Usually, when discussing credit cards and divorce, we think of who must pay the debt on a given card. But credit cards also have a variety of rewards programs that can be rather lucrative to some users – points in a rewards program for frequent flyers, for example, may be worth thousands of dollars in free flights. Who gets the rewards in the event of a divorce?
Rewards programs are no different in the eyes of the law than any other property. If the rewards were accumulated during the marriage, the rewards are considered marital property, regardless of whose name is on the card.
If a spouse wants to overcome the presumption that the rewards should be marital property, that spouse would have to show that he or she earned the points prior to marriage or as an exclusive benefit through employment. For some spouses, this may be an impossible task.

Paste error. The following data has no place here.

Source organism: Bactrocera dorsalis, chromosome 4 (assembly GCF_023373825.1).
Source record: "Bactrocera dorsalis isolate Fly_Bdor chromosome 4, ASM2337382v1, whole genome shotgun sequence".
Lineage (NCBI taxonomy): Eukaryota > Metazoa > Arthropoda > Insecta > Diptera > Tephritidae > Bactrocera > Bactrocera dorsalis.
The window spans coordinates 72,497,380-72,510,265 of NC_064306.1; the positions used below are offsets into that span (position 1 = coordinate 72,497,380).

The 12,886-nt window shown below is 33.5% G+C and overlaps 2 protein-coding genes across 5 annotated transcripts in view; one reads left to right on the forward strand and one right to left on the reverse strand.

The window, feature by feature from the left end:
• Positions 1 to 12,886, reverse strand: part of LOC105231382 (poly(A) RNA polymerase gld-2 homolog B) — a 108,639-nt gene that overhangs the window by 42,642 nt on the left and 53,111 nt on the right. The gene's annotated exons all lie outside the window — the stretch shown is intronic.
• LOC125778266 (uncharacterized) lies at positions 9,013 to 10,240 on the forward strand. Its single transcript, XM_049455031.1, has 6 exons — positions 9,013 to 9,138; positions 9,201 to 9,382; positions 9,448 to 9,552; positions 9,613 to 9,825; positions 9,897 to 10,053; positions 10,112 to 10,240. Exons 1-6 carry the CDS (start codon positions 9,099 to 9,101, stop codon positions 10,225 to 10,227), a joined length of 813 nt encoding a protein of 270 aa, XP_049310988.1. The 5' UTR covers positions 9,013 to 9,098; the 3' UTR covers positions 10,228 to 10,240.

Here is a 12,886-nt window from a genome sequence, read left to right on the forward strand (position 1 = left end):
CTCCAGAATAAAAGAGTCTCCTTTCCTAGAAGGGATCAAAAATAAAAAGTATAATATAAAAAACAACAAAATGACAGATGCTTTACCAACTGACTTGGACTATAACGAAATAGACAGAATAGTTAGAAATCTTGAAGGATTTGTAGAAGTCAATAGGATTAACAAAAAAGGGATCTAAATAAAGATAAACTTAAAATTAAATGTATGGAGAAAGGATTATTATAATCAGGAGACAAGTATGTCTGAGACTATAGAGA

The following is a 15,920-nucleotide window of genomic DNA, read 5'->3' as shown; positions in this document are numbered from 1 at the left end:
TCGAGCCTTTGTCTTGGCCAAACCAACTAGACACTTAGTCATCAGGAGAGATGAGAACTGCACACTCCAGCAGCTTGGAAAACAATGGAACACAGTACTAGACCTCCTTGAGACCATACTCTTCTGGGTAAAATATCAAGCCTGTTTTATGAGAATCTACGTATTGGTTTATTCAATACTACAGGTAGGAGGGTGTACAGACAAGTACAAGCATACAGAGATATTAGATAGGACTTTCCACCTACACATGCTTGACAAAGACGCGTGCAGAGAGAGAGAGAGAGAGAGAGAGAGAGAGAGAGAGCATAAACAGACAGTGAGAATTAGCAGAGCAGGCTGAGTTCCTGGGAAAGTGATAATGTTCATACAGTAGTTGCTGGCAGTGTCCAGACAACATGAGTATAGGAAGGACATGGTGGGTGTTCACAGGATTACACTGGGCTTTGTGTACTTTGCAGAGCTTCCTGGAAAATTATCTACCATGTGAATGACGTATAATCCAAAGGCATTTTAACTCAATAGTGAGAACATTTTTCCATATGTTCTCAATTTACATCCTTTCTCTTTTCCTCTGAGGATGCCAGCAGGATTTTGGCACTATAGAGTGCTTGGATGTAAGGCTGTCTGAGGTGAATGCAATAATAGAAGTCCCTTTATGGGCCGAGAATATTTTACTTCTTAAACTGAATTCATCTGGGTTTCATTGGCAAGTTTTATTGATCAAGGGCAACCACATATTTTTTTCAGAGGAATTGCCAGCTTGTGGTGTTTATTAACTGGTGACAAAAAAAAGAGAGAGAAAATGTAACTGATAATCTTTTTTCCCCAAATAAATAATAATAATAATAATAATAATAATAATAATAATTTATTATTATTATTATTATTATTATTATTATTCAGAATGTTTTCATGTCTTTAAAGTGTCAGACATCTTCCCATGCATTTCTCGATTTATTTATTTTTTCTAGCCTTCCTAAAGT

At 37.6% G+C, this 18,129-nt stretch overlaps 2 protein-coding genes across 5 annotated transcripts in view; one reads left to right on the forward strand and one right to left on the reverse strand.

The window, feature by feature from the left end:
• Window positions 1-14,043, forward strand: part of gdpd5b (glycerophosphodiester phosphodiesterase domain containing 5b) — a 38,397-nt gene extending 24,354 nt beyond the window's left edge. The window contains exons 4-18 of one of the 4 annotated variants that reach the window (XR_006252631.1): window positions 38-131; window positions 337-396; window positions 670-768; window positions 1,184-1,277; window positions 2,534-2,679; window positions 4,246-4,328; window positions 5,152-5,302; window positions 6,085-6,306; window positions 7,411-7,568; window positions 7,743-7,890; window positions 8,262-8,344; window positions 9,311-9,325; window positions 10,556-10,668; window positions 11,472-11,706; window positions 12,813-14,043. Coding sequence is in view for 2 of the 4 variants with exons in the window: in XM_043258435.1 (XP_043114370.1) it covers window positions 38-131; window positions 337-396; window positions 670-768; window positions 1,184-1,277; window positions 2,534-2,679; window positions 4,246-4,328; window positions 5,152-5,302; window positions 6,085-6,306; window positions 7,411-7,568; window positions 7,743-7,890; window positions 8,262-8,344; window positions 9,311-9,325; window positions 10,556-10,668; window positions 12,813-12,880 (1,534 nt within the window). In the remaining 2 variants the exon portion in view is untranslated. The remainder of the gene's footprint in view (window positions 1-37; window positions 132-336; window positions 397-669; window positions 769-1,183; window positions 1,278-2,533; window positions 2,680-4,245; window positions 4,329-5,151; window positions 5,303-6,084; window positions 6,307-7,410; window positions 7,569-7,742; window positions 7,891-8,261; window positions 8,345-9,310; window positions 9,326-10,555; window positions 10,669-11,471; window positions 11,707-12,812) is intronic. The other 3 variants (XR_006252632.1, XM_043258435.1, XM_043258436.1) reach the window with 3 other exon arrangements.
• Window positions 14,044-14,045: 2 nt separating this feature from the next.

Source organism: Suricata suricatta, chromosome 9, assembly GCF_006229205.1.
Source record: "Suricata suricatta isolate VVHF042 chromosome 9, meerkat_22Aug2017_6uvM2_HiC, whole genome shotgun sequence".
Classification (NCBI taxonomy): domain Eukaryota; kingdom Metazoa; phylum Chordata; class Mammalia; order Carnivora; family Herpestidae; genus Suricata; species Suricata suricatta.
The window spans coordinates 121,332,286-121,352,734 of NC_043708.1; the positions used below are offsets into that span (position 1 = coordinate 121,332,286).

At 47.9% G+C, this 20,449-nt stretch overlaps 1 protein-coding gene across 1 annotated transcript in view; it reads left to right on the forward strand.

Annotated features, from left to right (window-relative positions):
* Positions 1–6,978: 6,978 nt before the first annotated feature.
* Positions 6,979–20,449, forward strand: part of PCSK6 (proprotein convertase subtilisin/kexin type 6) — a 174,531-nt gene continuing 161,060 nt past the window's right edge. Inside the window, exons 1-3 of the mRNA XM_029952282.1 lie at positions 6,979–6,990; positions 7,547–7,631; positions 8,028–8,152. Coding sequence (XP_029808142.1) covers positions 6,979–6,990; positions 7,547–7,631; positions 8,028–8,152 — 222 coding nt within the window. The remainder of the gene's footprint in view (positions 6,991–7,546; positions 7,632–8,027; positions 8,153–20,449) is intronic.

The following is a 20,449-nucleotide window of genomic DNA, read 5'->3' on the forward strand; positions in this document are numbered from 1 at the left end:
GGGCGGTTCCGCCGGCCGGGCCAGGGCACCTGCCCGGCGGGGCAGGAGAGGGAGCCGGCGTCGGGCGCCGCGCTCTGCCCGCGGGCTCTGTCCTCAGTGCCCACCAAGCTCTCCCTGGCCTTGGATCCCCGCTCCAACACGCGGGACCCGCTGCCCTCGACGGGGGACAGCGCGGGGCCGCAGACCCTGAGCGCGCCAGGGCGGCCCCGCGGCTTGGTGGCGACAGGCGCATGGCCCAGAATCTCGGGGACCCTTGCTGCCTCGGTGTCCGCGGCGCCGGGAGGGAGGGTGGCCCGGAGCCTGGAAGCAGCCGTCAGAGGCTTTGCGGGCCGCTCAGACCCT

If spouses must divide the rewards, what do they do? As set out in this article, most rewards programs charge a fee for transferring points. Given the fee, it may not be worth dividing the points in this manner, and spouses may seek to offset the loss in the rewards program with another marital asset.
In deciding how to handle rewards points during a divorce, you should first determine how much is at stake. If the value is minimal, it would not be worth litigating. If it is very significant, it is worth including in the property settlement and may be leveraged to get a certain asset the spouse desires.
Do not assume that points on a card belong to the spouse with the card – you may be giving up a large sum of marital property.
If you have questions about credit card rewards and divorce, contact us – we can help.